Chicago Unveils Multifaceted Plan to Curb Emissions of Heat-Trapping Gases
CHICAGO — Mayor Richard M. Daley of Chicago on Thursday unveiled perhaps the most aggressive plan of any major American city to reduce heat-trapping gases.
The blueprint would change the city’s building codes to promote energy efficiency. It also calls for installing huge solar panels at municipal properties and building alternative fueling stations.
Ron Burke, a director with the Union of Concerned Scientists, which helped shape the plan, said it was “more robust and quantitative than those in any other city.”
Like hundreds of other cities, Chicago has pledged by 2020 to reduce the emissions of heat-trapping gases 25 percent from the levels in 1990, the baseline established by the Kyoto Protocol, an international climate treaty. Mr. Burke said the Chicago plan offered much more specific ways than other cities’ plans to measure and cut the emissions.
The mayor, who called the plan a “model for the rest of the nation,” has already won praise among environmentalists for a program that promotes rooftop gardens to conserve energy.
The city plan, which draws on the work of climatologists, warns that the failure to act will produce dire consequences.
“People think in terms of polar ice caps and rising ocean levels,” Mr. Burke said, “but this takes a look at what would happen to a Midwestern city like Chicago if nothing is done.”
By the end of the century, if no action is taken, he said, Chicago is likely to face 30 more days of 100-degree weather per year, as well as stretches of severe drought.
“The climate of Chicago,” Mr. Burke said, “would resemble what is currently East Texas.”
This was the first time a major American city has produced models to show local effects ofglobal warming, he added.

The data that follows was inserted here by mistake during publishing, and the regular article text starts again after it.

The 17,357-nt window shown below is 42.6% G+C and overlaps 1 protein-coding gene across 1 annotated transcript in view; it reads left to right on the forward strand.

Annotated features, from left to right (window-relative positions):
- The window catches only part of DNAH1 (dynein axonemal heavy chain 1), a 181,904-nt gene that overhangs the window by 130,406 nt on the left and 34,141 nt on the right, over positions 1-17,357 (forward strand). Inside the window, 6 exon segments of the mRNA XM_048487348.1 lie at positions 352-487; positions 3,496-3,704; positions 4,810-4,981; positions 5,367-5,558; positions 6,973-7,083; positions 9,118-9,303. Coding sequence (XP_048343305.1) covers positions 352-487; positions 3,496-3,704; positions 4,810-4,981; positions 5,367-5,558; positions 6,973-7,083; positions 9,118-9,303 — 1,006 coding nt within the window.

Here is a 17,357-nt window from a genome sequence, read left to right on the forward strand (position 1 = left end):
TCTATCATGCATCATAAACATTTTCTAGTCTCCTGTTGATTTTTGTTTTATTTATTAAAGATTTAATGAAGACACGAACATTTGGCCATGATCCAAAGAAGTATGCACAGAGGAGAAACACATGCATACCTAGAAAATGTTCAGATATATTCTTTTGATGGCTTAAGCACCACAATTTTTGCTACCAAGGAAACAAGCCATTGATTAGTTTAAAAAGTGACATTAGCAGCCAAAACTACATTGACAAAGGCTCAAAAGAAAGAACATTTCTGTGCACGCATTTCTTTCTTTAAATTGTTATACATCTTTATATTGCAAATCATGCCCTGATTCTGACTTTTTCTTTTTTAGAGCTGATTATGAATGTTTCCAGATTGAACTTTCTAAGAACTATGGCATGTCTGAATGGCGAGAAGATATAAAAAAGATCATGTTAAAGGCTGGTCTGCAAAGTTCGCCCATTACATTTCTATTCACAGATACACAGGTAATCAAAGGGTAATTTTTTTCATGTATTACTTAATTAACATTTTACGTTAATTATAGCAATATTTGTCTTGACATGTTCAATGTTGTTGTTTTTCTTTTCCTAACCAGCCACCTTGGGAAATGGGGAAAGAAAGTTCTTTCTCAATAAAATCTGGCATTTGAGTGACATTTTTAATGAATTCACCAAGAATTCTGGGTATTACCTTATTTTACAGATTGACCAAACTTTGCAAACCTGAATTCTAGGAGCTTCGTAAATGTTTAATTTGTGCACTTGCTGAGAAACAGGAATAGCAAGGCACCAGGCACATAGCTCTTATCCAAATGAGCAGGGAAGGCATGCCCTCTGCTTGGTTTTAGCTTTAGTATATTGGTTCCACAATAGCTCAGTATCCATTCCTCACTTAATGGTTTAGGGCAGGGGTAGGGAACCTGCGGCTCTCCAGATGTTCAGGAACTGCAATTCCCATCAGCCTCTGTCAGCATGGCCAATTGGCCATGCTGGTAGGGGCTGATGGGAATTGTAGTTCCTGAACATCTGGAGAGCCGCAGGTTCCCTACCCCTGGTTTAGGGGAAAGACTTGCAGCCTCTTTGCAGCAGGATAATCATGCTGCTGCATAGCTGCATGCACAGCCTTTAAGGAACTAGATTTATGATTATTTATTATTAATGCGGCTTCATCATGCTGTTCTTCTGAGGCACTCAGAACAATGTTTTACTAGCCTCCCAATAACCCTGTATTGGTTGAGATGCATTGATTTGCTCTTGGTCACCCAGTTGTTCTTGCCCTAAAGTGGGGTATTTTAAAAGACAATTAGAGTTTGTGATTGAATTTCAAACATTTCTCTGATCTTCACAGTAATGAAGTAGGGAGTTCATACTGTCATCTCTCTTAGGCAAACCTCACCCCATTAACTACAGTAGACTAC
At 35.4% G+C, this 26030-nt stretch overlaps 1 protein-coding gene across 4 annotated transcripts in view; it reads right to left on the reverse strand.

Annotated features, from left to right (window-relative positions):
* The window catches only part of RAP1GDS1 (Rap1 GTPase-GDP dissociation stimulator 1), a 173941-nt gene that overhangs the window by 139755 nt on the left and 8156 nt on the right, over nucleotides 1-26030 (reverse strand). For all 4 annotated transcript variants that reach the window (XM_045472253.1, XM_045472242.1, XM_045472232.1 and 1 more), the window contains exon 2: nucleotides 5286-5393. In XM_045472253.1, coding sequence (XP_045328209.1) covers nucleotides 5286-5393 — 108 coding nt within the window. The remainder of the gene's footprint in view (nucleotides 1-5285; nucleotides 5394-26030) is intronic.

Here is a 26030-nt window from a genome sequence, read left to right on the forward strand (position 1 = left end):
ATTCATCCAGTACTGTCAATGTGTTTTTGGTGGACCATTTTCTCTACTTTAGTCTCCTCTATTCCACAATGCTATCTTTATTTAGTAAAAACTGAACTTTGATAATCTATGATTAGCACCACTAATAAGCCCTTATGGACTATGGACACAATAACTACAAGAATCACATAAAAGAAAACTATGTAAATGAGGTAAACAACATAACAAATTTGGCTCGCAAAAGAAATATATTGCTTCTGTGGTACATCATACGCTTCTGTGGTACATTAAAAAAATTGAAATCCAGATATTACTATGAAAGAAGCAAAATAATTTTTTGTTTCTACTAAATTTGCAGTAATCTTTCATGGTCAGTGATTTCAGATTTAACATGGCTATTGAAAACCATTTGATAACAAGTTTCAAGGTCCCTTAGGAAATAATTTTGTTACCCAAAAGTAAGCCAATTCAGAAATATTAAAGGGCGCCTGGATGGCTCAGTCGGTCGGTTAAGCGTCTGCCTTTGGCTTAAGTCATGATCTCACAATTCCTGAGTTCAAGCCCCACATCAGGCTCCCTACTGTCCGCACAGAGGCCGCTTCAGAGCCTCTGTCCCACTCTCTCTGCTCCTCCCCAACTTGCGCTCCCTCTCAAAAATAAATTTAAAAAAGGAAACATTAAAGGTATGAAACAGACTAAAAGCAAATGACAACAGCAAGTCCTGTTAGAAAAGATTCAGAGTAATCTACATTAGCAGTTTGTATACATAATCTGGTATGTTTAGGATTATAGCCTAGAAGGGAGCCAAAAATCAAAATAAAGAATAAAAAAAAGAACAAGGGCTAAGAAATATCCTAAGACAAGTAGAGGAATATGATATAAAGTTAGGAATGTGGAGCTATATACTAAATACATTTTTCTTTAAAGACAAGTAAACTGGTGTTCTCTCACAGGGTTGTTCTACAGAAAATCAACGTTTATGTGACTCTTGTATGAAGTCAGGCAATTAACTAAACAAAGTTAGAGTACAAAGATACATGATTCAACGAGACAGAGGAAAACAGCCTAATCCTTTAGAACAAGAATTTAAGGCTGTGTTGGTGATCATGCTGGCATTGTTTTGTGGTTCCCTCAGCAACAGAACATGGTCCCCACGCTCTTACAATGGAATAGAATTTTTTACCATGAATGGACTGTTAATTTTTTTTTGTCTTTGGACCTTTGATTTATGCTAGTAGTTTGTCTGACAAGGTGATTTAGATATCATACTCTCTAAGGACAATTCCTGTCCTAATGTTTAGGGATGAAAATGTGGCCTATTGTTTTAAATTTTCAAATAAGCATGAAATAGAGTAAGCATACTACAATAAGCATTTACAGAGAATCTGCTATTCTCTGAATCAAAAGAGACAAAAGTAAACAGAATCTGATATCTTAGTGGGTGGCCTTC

Sadhu Johnston, the chief environmental officer for the city, said that perhaps the most ambitious part of the plan was retrofitting low-cost housing complexes to reduce water and energy use.
But getting the cooperation of the private sector for some of the more costly initiatives may be difficult.
“Make no mistake,” Mr. Johnston said, “we’re facing huge challenges, especially with the credit crunch.”
The Chicago initiative included consultation with business and labor leaders, as well as scientists and environmentalists, and involved 18 months of research and discussion. Mr. Johnston said the initiative came “despite the lack of federal support.”
Some of the changes in the building codes will require approval of the City Council, but that is considered virtually guaranteed, given Mr. Daley’s political power.
The plan will also publicize ways that people can reduce their carbon imprints.
Mr. Johnston said popular sentiment for conservation was so strong these days, especially with high fuel costs, that people were eager to find ways to cut emissions. “We don’t need mandates,” he said, “so much as we need to give people the tools that allow them to green their own lives.”
As part of the outreach, the program will issue what it calls “the $800 challenge,” giving tips for everyday life that could cut energy expenses by that amount for the average resident.
“We’re going to try to get office buildings to compete against one another,” Mr. Johnston said, to see who can reduce energy levels the most.
Some parts of the initiative have already been put into effect. Over the past two years, the city and its partners have distributed more than one million energy-saving compact fluorescent light bulbs.
“We can’t solve the world’s climate change problem in Chicago,” Mr. Daley said at a news conference at the John G. Shedd Aquarium, “but we can do our part.”